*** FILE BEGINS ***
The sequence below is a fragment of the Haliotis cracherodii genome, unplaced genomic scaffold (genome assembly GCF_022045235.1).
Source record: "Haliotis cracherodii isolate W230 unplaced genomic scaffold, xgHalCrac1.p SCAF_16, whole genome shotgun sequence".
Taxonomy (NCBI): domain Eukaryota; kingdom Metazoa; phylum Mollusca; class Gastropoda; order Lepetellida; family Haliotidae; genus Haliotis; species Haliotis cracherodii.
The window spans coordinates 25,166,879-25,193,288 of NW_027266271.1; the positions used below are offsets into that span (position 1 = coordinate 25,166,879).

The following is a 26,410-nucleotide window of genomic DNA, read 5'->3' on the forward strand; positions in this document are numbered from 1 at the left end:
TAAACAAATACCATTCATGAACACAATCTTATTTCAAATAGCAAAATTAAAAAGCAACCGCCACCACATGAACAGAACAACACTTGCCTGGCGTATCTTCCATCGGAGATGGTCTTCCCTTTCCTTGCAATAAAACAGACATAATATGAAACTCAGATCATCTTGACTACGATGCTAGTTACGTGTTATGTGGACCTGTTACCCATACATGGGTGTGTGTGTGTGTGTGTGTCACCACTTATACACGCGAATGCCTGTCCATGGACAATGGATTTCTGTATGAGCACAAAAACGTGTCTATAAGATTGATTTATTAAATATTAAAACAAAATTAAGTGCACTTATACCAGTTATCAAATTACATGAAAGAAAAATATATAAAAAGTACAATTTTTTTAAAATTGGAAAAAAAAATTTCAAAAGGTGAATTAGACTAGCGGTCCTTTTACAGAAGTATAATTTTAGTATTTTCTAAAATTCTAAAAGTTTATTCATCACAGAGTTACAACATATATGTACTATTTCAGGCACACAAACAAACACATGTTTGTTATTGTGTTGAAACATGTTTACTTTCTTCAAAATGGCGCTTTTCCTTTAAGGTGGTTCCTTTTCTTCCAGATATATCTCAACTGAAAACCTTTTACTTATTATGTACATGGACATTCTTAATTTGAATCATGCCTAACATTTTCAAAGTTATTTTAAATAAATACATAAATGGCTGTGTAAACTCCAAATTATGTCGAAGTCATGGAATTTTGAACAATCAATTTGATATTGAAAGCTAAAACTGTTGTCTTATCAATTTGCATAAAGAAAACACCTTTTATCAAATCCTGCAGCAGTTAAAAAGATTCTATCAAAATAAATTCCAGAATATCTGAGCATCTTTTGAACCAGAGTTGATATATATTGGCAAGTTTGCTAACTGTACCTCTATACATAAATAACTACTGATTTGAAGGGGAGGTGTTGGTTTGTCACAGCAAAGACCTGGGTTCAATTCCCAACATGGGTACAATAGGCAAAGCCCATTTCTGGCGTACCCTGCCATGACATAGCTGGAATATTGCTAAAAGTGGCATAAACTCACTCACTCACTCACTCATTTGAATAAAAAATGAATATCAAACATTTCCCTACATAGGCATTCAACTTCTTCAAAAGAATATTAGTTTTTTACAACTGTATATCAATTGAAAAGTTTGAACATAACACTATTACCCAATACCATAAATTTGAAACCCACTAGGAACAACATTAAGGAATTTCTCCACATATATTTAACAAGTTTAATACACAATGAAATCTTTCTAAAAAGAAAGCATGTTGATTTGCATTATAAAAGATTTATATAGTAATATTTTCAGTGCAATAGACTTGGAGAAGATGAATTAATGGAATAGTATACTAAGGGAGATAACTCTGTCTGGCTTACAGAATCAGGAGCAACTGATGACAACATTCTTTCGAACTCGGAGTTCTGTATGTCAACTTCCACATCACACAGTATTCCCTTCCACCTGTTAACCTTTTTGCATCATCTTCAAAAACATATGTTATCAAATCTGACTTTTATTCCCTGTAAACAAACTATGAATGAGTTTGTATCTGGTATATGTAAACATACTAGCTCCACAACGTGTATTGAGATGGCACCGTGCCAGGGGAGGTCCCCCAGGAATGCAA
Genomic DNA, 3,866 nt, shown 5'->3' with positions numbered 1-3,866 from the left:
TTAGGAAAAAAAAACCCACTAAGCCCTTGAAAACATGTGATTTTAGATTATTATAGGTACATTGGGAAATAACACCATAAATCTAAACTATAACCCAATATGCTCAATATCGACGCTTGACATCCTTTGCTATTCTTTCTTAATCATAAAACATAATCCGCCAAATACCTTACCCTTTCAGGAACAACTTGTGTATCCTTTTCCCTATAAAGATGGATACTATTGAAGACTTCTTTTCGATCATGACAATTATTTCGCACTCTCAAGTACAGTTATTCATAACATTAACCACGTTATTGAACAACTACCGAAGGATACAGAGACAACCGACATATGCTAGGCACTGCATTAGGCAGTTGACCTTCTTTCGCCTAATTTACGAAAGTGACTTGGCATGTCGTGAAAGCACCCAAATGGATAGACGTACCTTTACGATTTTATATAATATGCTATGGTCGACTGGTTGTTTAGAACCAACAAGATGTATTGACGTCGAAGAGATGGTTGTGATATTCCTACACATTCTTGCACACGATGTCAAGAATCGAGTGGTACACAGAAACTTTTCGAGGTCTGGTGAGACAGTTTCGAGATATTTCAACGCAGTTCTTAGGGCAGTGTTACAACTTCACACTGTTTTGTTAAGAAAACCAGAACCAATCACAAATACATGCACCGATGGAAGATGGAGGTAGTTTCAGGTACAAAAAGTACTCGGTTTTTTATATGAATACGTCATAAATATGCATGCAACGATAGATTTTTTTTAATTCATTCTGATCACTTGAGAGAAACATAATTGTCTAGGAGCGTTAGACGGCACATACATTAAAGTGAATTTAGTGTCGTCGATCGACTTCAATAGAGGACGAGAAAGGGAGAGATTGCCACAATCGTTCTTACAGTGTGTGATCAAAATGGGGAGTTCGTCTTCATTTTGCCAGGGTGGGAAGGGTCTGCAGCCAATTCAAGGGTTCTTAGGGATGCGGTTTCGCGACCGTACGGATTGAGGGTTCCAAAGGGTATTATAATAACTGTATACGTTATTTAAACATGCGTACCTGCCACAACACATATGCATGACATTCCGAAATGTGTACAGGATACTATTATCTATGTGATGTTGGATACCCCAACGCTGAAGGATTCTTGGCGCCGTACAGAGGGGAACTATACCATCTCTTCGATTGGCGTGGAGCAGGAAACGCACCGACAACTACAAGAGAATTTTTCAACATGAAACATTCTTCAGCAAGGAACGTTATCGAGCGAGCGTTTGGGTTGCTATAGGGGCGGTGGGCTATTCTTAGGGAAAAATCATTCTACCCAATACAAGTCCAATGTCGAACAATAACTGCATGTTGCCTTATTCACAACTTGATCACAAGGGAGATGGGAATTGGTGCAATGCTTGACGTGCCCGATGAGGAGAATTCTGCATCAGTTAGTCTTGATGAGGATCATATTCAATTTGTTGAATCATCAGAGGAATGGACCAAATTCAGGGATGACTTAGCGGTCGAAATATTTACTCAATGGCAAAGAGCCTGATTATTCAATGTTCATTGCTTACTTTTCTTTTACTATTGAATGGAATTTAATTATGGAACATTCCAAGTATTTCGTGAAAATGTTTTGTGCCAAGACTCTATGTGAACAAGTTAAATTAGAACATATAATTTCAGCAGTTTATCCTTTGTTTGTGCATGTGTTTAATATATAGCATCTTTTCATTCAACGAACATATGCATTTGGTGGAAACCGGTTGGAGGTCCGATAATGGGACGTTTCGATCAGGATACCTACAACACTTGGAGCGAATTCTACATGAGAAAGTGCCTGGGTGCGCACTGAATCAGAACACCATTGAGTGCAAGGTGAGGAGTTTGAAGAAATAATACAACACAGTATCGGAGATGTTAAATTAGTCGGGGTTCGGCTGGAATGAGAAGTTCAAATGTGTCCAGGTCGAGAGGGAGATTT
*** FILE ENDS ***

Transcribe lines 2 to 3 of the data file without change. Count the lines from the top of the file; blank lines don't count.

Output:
Source record: "Haliotis cracherodii isolate W230 unplaced genomic scaffold, xgHalCrac1.p SCAF_16, whole genome shotgun sequence".
Taxonomy (NCBI): domain Eukaryota; kingdom Metazoa; phylum Mollusca; class Gastropoda; order Lepetellida; family Haliotidae; genus Haliotis; species Haliotis cracherodii.